Business Psychology in Action


Creating flourishing organisations through evidence-based and emerging practices

Action

The ABP has commissioned this new book, edited by Pauline Grant supported by Uzma Afridi, Juliane Sternemann and Emma Wilson.

Interested in our brains? Fiona Murden shows us what we can learn from neuroscience findings and what myths to discard. Pete Hamill elaborates the concept of embodied leadership and Sally Moore helps us to appreciate and accommodate neurodiversity.

From the inner mind to the outer limits – business is global, but what does that mean for Business Psychology practice? Sebastian Salicru points to the importance of ‘intercultural competence’ in leadership development and Sylvana Storey reports on a global study, drawing conclusions about diversity related to performance.

Wondering how digital technology is changing assessment and development? Mike Crimes describes emerging thinking that reflects the business need to manage costs and that takes psychology-based tools appropriately into client control. Janey Howl shows how technology is contributing new delivery opportunities in coaching.

And while we’re on the subject of coaching, Colleen Addicott suggests ways of helping clients to be at their best more consistently and Jonathan Passmore demonstrates the psychology behind successful training and coaching in safety critical environments.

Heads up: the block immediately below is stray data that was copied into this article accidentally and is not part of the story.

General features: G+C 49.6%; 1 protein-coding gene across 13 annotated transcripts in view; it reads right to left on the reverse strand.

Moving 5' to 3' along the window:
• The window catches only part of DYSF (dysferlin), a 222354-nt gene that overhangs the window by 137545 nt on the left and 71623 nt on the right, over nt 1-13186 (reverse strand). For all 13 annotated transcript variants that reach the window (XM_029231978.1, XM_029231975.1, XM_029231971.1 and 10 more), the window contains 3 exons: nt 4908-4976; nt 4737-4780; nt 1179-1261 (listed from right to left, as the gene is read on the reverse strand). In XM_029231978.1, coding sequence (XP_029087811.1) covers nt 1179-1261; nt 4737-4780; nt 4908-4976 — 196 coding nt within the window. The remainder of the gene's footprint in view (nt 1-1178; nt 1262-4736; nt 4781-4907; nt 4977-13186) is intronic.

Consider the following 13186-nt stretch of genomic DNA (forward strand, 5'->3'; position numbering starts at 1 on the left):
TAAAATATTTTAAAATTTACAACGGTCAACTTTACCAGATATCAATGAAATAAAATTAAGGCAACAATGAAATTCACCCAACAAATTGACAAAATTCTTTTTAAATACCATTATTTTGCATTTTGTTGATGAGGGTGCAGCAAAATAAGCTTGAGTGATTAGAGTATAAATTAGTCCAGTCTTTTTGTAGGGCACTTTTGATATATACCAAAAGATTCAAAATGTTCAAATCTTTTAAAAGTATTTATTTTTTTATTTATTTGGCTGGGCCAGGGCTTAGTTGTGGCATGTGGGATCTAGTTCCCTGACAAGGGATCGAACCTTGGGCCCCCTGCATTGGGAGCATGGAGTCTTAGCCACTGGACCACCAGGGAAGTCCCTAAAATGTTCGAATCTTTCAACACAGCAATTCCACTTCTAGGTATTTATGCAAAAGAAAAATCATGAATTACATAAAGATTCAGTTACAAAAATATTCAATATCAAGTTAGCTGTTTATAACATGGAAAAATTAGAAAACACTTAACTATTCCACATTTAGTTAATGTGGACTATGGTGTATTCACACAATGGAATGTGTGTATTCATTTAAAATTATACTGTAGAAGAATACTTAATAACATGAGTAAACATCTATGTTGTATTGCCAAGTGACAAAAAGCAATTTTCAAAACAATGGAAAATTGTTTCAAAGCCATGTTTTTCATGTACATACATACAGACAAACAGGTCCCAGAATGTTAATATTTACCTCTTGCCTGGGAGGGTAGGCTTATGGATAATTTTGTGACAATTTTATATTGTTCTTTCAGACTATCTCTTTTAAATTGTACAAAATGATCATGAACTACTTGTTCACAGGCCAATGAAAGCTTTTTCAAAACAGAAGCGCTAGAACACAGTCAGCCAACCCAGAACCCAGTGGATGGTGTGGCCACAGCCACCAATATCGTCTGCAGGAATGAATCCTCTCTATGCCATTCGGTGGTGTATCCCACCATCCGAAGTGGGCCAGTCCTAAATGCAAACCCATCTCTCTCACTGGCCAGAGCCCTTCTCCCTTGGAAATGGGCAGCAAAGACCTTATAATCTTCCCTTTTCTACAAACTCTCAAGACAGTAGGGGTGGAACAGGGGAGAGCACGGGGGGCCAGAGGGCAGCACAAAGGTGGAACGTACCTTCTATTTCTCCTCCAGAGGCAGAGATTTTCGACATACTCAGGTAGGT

Which segues into looking at risk. Martin Down & David Lane add to our understanding of how risk builds in human behaviour through assumptions and how to counter it. Geoff Trickey offers a robust model to understand, assess and address the psychological elements of risk.

It’s not just high risk environments where things can go wrong. Gillian Hyde updates us on career derailers and the intersection with culture, and Stephen Benton & Anna Sommers give us an overview of conflict in organisations.

Consulting best practice? David Biggs gives an overview of the consulting landscape and we offer perspectives from three experienced practitioners: Nigel Harrison and Steve Whiddett separately present case studies using their well-founded methodologies, both of which stress the importance of context. Meanwhile Jan P de Jonge makes the business case for people’s well-being having priority in work-place interventions.

Drowning in a sea of ‘leadership’ literature? Tom Hopton & Peter Saville take us on a useful historical journey through leadership research and the giants on whose shoulders the Saville Consulting leadership model sits. Scott Lichtenstein & Paul Aitken identify the features of leadership that make for sustainable organisations and that in the process contribute morally as well as economically to our communities.